It is not what you do for your children, but what you have taught them to do
for themselves that will make them successful human beings.
– Ann Landers
Self-determination and Duchenne
Driving a car. Going to college. Moving away from home. Getting a job. Managing finances. Buying a house.
Whether due to physical or cultural constraints – or both – the vast majority of these typical milestones of independence are simply unachievable for the individual with Duchenne.
While many families and individuals with Duchenne understandably grieve these rites of passage, those milestones aren’t the only things that define independence. In fact, they’re not even the most important things that define independence.
Those typical milestones are really an external manifestation of internal maturity, strength and independence. At its core, independence is about a person’s internal growth. And that is definitely accessible to all humans, even to those with Duchenne.
True, independence for individuals with Duchenne Muscular Dystrophy will likely look different from typical independence. But – just like with anyone – if a caregiver creates opportunities for the individual with Duchenne to learn and grow, they, too, can achieve internal independence. They, too, can mature into competent adults who feel valuable and important to others.
In order to help cultivate this internal independence, there are two key terms that are important to understand: self-determination and self-efficacy. Self-determination includes meeting the three psychological needs of autonomy, competence, and relatedness. Self-efficacy is one’s belief that he or she can actually achieve a specific goal.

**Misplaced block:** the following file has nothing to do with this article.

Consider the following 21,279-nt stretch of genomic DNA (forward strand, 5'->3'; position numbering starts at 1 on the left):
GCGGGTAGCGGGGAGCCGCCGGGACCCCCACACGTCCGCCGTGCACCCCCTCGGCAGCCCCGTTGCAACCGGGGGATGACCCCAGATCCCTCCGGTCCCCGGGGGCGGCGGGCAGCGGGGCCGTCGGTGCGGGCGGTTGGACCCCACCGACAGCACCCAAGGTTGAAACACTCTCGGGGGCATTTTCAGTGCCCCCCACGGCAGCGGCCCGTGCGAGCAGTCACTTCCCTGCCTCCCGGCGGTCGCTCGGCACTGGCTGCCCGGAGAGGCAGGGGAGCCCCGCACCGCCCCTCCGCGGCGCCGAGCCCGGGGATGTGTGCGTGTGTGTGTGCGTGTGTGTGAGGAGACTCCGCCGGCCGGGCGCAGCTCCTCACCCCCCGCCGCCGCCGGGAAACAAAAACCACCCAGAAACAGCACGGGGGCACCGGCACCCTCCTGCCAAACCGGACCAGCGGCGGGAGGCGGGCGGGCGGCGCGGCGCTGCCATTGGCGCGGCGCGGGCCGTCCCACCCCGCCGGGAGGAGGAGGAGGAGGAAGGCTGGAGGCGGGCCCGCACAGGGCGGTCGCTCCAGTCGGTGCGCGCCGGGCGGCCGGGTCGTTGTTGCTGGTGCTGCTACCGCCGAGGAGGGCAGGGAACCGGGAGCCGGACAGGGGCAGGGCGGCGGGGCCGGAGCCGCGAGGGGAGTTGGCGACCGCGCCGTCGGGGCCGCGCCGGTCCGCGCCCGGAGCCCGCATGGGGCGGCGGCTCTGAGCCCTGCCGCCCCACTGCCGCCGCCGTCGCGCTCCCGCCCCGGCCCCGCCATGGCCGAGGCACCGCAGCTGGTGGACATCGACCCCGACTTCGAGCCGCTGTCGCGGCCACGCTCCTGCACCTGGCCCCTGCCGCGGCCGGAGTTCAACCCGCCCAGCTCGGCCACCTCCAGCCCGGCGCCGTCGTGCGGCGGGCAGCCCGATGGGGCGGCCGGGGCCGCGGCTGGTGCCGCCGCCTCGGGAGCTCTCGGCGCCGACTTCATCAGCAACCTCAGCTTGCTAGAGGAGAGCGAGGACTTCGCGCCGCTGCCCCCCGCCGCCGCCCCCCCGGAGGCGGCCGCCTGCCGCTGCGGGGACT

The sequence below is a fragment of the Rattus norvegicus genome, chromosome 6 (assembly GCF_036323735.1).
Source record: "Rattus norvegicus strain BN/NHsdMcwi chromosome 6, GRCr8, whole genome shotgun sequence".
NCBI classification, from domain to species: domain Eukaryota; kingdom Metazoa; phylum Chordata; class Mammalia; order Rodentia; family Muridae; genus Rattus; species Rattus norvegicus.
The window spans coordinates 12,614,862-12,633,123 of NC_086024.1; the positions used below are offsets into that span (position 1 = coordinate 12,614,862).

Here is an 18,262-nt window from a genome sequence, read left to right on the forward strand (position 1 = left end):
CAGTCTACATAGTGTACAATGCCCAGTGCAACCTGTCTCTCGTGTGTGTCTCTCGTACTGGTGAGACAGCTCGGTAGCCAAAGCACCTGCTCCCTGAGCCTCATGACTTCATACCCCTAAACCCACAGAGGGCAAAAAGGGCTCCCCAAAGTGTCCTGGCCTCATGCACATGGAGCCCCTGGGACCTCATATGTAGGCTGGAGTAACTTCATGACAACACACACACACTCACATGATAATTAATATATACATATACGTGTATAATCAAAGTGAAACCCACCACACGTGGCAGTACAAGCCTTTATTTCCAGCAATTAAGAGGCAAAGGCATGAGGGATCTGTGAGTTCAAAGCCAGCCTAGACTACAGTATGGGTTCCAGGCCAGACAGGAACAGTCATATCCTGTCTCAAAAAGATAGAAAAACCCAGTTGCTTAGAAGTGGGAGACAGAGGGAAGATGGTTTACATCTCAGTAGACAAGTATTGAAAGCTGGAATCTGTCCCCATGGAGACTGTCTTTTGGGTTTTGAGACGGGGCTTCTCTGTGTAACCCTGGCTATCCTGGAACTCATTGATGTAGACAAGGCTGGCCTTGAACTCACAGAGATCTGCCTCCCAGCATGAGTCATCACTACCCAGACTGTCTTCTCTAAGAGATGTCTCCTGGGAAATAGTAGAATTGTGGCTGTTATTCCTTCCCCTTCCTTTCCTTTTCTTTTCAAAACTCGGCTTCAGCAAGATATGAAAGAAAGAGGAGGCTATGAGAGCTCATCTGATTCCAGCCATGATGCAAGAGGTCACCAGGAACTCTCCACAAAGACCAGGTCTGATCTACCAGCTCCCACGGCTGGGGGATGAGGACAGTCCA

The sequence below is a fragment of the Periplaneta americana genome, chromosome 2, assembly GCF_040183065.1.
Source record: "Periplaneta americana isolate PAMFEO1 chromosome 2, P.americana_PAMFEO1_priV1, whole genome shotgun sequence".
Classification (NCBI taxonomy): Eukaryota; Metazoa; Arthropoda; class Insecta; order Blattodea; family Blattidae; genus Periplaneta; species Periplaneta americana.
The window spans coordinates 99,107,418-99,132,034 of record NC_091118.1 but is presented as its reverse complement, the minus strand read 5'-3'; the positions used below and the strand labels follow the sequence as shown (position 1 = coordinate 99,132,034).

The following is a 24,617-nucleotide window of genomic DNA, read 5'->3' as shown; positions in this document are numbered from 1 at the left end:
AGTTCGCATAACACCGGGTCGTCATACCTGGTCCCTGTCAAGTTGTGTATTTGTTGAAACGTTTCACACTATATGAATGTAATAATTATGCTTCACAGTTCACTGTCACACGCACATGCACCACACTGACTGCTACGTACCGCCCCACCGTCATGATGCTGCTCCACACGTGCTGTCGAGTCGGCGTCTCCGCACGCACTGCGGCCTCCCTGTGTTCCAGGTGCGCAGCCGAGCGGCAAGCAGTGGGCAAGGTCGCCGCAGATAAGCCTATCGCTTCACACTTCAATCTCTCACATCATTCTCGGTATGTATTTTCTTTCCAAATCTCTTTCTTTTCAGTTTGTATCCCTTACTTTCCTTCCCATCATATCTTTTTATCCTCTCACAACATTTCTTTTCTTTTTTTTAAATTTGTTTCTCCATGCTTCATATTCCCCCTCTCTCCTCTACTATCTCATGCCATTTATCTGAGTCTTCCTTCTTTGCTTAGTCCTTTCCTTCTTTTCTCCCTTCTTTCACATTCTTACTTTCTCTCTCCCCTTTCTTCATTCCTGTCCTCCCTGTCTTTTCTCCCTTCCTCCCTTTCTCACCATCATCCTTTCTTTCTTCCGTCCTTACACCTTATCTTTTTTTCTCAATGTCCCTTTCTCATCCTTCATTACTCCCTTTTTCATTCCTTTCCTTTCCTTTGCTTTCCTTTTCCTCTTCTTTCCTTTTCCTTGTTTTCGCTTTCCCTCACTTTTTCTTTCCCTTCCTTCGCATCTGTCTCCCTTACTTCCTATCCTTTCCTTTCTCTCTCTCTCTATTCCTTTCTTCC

The first term to understand through this different lens of independence is autonomy. Autonomy means that you have free will and that you own your actions and values. No one – not parents, caregivers, or physicians – is forcing you to do something you disagree with.
In the challenging and complicated family life of Duchenne, the temptation can be great for the caregiver of an individual with Duchenne to make decisions for the individual “to make things easier” or “faster.” A crucial component of autonomy is the caregivers’ willingness to relinquish control and to allow for the extra time needed.
After that, autonomy can be introduced and encouraged, no matter what age of the individual with Duchenne. Involve the individual with Duchenne in decisions about their own medical procedures or interventions. Include them in decisions about their physical therapy schedule and other therapies. Ask them how you can help make their medical equipment more comfortable or tolerable.
For very young children with Duchenne, building autonomy can be as simple as involving them in decisions about their own appearance and encouraging them to choose what they want to wear.
Since individuals with Duchenne do rely on others so much for physical assistance, autonomy can be a challenging concept to instill. It’s important to understand, however, that autonomy begins in forming one’s own values, wishes and goals. Then another person – like a caregiver or personal attendant – can step in to help execute the plans.